It’s Official: New Jersey Goes From Leader to Laggard As Rhode Island Wind Project Flips Switch on America’s First Off-Shore Wind Project

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Environment New Jersey Research and Policy Center

In an historic moment for off-shore wind in the United States, the first offshore wind project in the country, Block Island Wind Farm, began producing clean, pollution-free power to Block Island, an island located 13 miles south of mainland Rhode Island. For over a decade, offshore wind has been taking off around the world while the United States industry lagged. The completion and operation of the Block Island Wind Farm signals a breakthrough for offshore wind and the beginning of a new clean energy chapter for America.

“America has finally tapped into the tremendous resource of off-shore wind,” said Doug O’Malley, Environment New Jersey’s director. “The Block Island Wind Farm and Deepwater Wind have led the way on off-shore wind and offer a clear path for states like New Jersey – which could have been first – to move towards a clean energy future.”

The 30 megawatt, 5 turbine project, completed by off-shore wind developer Deepwater Wind, has the potential to supply all of Block Island with clean, renewable energy. The project is located three miles off the coast of Rhode Island and east of Long Island, New York. The project will save Block Island residents as much as 40 percent on electricity bills, while creating 300 jobs.

“By reducing the use of dirty fossil fuels, this project is great for the people of Block Island,” said O’Malley.  “And so many other communities can benefit from this technology. Off-shore wind can help replace dirty fossil fuel energy with clean power all along the Atlantic seaboard, and put us on a path to 100 percent renewable energy, including here in New Jersey.”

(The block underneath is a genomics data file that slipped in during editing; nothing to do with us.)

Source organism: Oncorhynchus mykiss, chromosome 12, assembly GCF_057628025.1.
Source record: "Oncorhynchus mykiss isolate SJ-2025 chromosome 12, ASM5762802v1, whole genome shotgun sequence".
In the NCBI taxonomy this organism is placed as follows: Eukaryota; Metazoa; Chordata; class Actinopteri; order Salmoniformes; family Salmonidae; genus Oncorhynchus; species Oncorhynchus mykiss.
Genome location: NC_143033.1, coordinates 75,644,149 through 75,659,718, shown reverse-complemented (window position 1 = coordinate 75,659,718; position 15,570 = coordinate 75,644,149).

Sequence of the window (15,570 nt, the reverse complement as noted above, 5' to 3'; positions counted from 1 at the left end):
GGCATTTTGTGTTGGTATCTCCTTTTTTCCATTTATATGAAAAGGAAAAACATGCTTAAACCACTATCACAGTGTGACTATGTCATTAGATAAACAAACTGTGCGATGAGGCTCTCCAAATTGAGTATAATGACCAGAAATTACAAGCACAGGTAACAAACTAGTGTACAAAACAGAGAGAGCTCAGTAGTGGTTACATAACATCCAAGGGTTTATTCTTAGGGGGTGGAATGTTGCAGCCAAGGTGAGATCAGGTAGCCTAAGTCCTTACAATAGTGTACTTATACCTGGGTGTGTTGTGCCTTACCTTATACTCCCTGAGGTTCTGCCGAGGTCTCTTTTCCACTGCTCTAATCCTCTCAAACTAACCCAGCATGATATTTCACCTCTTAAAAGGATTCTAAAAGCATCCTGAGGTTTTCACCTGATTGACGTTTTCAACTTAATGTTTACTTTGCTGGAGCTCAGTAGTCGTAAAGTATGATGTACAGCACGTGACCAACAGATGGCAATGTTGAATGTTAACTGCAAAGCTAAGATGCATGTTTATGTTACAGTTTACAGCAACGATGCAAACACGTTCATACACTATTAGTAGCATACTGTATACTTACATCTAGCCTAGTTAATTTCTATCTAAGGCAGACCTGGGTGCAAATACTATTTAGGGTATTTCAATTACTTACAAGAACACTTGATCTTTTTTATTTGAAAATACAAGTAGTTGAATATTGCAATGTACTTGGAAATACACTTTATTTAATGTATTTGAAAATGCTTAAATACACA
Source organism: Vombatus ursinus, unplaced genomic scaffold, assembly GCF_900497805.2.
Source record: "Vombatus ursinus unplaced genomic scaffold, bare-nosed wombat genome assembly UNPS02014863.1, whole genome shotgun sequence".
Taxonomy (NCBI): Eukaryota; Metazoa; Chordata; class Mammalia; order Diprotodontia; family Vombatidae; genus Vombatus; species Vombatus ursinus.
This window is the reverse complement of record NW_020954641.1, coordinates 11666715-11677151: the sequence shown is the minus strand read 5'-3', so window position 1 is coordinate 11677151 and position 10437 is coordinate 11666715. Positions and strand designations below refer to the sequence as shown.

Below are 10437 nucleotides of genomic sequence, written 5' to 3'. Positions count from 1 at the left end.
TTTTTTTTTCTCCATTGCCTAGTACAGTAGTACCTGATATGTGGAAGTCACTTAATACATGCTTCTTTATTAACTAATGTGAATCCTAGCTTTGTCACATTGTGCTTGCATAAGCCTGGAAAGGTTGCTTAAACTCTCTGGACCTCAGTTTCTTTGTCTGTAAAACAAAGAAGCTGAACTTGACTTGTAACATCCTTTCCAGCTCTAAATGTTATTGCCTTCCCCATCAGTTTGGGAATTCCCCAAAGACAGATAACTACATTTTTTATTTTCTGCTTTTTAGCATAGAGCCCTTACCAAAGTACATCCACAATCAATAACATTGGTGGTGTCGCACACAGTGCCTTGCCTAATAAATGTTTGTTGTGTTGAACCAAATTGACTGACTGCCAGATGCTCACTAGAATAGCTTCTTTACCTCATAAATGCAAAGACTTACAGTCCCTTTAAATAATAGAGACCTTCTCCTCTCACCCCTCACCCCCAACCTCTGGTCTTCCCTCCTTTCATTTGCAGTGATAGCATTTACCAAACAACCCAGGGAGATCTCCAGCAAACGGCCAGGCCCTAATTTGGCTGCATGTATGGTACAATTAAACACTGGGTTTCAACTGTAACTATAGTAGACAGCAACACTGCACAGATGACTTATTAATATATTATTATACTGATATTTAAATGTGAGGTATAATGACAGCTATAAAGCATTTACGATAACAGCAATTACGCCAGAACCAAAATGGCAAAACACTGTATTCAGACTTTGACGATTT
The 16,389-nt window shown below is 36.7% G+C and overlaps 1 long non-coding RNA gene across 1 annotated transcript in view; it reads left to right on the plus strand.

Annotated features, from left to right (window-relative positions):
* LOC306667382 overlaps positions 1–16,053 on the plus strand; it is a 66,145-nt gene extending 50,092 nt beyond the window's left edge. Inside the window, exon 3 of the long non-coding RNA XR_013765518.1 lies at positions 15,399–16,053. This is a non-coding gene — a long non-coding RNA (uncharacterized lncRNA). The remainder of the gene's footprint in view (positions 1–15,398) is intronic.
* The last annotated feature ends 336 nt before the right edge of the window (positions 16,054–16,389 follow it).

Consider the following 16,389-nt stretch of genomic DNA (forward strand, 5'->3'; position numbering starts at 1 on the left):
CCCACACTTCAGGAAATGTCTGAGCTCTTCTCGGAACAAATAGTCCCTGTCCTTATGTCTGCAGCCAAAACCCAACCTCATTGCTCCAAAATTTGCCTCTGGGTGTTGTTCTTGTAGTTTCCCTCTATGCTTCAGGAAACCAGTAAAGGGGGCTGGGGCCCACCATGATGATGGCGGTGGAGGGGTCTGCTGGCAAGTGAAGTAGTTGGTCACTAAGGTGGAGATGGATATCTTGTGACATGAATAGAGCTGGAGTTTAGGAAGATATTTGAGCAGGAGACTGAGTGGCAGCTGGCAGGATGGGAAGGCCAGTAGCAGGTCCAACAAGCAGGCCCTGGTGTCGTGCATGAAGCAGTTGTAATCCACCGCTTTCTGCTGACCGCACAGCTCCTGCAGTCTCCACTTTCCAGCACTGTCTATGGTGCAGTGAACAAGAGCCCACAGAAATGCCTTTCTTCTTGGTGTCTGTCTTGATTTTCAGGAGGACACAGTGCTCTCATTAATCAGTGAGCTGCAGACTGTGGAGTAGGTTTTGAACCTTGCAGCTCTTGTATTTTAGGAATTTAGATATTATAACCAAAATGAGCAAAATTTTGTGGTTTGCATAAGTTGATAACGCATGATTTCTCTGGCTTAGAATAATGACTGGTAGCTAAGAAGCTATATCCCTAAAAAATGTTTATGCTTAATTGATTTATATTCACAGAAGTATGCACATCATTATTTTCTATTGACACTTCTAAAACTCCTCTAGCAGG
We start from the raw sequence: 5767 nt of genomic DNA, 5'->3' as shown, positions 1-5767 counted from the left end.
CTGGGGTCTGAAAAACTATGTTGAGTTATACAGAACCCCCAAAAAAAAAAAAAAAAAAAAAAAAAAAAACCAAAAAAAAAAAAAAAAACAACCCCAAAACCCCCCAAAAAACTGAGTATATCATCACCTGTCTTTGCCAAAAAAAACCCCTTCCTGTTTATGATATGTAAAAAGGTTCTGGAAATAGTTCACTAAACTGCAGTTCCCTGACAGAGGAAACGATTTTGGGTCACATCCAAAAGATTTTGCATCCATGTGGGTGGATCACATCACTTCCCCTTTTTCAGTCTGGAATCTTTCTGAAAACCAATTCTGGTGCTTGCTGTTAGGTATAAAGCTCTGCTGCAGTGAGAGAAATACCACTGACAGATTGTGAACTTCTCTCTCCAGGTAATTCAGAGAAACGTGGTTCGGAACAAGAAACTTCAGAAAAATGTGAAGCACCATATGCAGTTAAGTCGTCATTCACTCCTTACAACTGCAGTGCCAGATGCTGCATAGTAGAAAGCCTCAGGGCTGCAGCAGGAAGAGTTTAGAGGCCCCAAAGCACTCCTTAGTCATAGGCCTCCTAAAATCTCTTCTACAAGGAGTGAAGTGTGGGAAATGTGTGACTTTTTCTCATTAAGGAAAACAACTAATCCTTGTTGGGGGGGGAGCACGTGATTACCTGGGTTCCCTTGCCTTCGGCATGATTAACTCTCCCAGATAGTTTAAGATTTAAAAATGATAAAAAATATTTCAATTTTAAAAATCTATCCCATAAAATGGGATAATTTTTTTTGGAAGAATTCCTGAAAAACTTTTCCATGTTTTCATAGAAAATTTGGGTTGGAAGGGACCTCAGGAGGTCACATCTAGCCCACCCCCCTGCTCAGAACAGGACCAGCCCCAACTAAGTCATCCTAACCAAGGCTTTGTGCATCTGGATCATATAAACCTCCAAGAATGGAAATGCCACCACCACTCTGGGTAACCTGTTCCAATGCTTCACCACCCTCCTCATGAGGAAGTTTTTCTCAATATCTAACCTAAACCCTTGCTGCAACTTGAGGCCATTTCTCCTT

The Obama Administration’s leadership helps ensure that Block Island is the first of many offshore wind projects here in the U.S. In September, the Department of Interior and Department of Energy released the National Offshore Wind Strategy that lays out a vision of 86 GW of wind energy by 2050.

Along with the Obama Administration, some state officials along the Atlantic coast are embracing the potential for off-shore wind to provide pollution-free energy and create clean energy jobs in their state. This summer in Massachusetts, Governor Charlie Baker, signed a new law calling for 1,600 MW of off-shore wind development in the state, the largest commitment to off-shore wind in the country.

Despite the progress made by the Block Island project, there is still work to do along the coast to ensure the drumbeat of development and investment continues and cements off-shore wind as a key component to tackle climate change. While Massachusetts and Rhode Island lead the way, many states along the Atlantic Coast are still not poised to tap into this tremendous clean energy resource, including New Jersey.

More than six years after the passage of the Off-Shore Wind Economic Development Act, the potential for off-shore wind off the Jersey Shore remains strong. But the Christie Administration has permanently stalled on moving forward with off-shore wind, despite the federal auction more than a year ago of more than 340,000 acres of ocean waters off the Shore to some of the largest off-wind companies in the world.

“New Jersey has fully gone from leader to laggard on off-shore wind. Like Marlon Brandon, we coulda been a contenda for the first off-shore wind farm in the nation,” said O’Malley. “Instead, off-shore wind is moving ahead in other states. But the potential clean energy off the Jersey Shore remains the highest on the East Coast. The Christie Administration has clearly decided to take a pass on off-shore wind, but the winds of change are blowing in Trenton.”

There is still the pending Fishermens’ Energy pilot project in state waters off of Atlantic City, which has been awarded competitive Dept. of Energy grants. The federal auction of off-shore wind leases, which generated close to $2 million in successful bids to U.S. Wind and DONG Energy, is a reminder of the strong interest in New Jersey’s off-shore wind potential.

“There is huge offshore wind potential along the Atlantic Coast, from Maine to South Carolina. Of coursre, some of the largest potential remains off the Jersey Shore. To truly take advantage of this pollution-free resource, we need state leaders to make clear long-term commitments to powering their states with clean, renewable energy like offshore wind power,” said O’Malley. “It is important that we build off this historic moment and ensure that the Block Island Offshore Wind Farm is the first of many powering the U.S.”